The most interesting characters to read about are usually the most conflicted and complex characters, the ones that mess up and have to figure out how to fix it, the ones who have to struggle to excel.
Unless you’re writing a vanity project for wish fulfilment that will never be published, don’t be a rookie and just tack a “flaw” onto your character that is otherwise perfect. Experienced readers don’t want to read about a character who is loved by everyone, good at everything she does, and reaches all her goals— but alas, she’s quirky. Or worse, she’s clumsy. Mary Sue is that girl.
What kind of flaws are we talking about here?
Character flaws can range from minor, major, to fatal. These categories are separated by how much they affect the character’s life. A minor flaw may be something trivial or annoying, like being lazy or making too many jokes. Major flaws will be more serious issues that interfere with the character’s happiness, and you’ll only utilize fatal flaws when writing tragedies. A fatal flaw is one that the character can’t overcome, and so it leads to their downfall and (usually) death.
Unless you’re writing a tragedy, your main character should have more redeeming qualities than flaws. After all, this is the person your audience should be rooting for, so they should have plenty of positive traits. A nuanced character with flaws that balance their strengths will feel more like a real person and therefore make it easier for the reader to relate to them and become invested in their journey.
What flaws are right for my character?
When choosing what flaws your character is going to have, you have to look at the character arc you have planned for them. Also look at their strengths. Often, our biggest flaws are related to our strengths. If one of your main character’s strengths is their independence, their weakness might be mistrust or paranoia.
Some major/fatal flaws include:
What your character needs is opposed to their flaw. Their needs are not their goal. Their goal could be to save the city but they need to learn to live with others.
For maximum impact, you want your hero’s flaws to be opposed to their needs. That way, in order for your MC to get what they really want, they will have to overcome their flaws and therefore complete their character arc.
If they’re stubborn, they need to get more flexible. If they’re arrogant, they need to learn humility. They will have to fail and try again, over and over, until they succeed.
Internal Conflict and Complexity
How many times have you wanted to scream at your boss that you quit but you ended up just gritting your teeth through it? Real people don’t usually act out all the things they think or feel. Literature is a fun medium because we can take the readers into the character’s inner world more easily than scriptwriting. It would be a wasted opportunity not to explore the inner world of your character.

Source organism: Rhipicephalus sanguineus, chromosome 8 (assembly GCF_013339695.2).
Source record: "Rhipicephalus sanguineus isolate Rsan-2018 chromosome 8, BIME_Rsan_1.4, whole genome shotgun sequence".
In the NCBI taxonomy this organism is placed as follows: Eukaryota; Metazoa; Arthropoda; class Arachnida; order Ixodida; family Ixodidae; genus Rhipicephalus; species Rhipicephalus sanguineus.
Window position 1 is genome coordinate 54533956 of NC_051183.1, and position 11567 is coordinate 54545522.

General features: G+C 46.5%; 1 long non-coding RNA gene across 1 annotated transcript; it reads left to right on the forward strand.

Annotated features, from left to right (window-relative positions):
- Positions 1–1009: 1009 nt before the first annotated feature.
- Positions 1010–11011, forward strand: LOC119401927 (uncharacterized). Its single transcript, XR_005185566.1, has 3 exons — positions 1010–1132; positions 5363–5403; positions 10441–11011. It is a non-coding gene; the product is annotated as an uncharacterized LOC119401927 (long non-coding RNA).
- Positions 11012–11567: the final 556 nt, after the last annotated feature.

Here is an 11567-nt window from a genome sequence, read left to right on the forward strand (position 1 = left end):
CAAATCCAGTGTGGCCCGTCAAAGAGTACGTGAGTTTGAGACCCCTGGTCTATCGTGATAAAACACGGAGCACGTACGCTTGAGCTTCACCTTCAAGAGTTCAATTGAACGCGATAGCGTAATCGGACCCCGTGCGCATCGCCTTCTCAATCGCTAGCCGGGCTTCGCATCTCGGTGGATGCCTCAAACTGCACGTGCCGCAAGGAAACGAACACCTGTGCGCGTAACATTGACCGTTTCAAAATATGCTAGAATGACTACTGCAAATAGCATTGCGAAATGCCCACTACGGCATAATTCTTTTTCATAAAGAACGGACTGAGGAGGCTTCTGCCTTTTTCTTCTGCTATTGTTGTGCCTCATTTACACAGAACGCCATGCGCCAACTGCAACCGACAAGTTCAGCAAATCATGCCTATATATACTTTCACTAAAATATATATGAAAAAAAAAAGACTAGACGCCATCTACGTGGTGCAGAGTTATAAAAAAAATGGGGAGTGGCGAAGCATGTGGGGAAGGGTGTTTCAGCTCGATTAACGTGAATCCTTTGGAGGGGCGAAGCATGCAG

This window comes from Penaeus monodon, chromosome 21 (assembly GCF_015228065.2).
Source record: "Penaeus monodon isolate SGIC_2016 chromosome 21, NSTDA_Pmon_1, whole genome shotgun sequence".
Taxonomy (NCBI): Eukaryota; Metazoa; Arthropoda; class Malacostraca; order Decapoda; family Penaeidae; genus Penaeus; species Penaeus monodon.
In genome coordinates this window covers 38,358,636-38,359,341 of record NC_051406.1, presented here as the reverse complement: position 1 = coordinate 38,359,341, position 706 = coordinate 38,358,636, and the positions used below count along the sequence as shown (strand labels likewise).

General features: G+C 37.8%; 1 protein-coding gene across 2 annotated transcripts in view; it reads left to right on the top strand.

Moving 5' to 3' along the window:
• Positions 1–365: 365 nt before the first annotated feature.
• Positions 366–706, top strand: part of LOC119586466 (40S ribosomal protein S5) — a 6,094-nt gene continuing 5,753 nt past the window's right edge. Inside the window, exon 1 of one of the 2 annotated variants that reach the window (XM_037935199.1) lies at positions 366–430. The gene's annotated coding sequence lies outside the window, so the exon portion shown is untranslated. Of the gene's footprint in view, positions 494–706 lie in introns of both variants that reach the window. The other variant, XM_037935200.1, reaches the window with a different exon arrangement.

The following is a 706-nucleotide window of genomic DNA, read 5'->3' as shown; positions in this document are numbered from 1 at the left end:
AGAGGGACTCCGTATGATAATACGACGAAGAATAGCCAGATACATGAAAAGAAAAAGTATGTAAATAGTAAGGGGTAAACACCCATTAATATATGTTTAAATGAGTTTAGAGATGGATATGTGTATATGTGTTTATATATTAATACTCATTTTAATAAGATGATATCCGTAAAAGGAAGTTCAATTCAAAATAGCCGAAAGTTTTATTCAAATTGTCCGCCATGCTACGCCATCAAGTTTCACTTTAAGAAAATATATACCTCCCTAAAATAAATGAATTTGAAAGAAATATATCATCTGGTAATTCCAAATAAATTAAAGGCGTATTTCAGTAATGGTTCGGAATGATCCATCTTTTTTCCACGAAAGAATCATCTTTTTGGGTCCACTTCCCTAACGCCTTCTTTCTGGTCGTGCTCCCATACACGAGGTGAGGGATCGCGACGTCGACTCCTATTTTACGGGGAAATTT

In order for the reader to be interested in how the character is on the inside, it needs to differ from how they portray themselves to others.
A workaholic who is struggling with the moral implications of his work is more complex than a workaholic solely powered by greed.
Once you start digging into the contradictions so many of us live with to stay upright and out of prison, you may find yourself inspired with more ideas for your character.
A fleshed-out character needs to have a motive. What does your character want?
How does motive differ from need? Let’s say an arrogant young magician has set off on a dangerous quest. Their motive is to prove to their teacher that they are competent enough to end their apprenticeship. However, the apprentice needs to learn humility and how to accept help from others.
I will not be accepting power or money as motive because I think they’re placeholder answers. Power and money are the means not the end. Ask instead, “What would my character do with all that power and money?”
Last of all is agency. Simply, this means that the character’s actions push the plot. Avoid passive characters that only react to external events. Your main character’s actions and decisions must have consequences that go on to shape the plot. Your character should drive the story, not just observe it going past.
Perfect characters are boring. Don’t be afraid to dive into the flaws and needs that make us human. A complex character will provide plenty of external and internal conflict that will have your readers turning pages.
Written for The Plottery
Ariadne Aaronson is a professional editor and lover of urban fantasy. After getting her degree in creative writing, she began working as an editor with independent publishers and mentoring novice writers. When she’s conveniently avoiding her work schedule, she might be playing with cats, baking, or painting.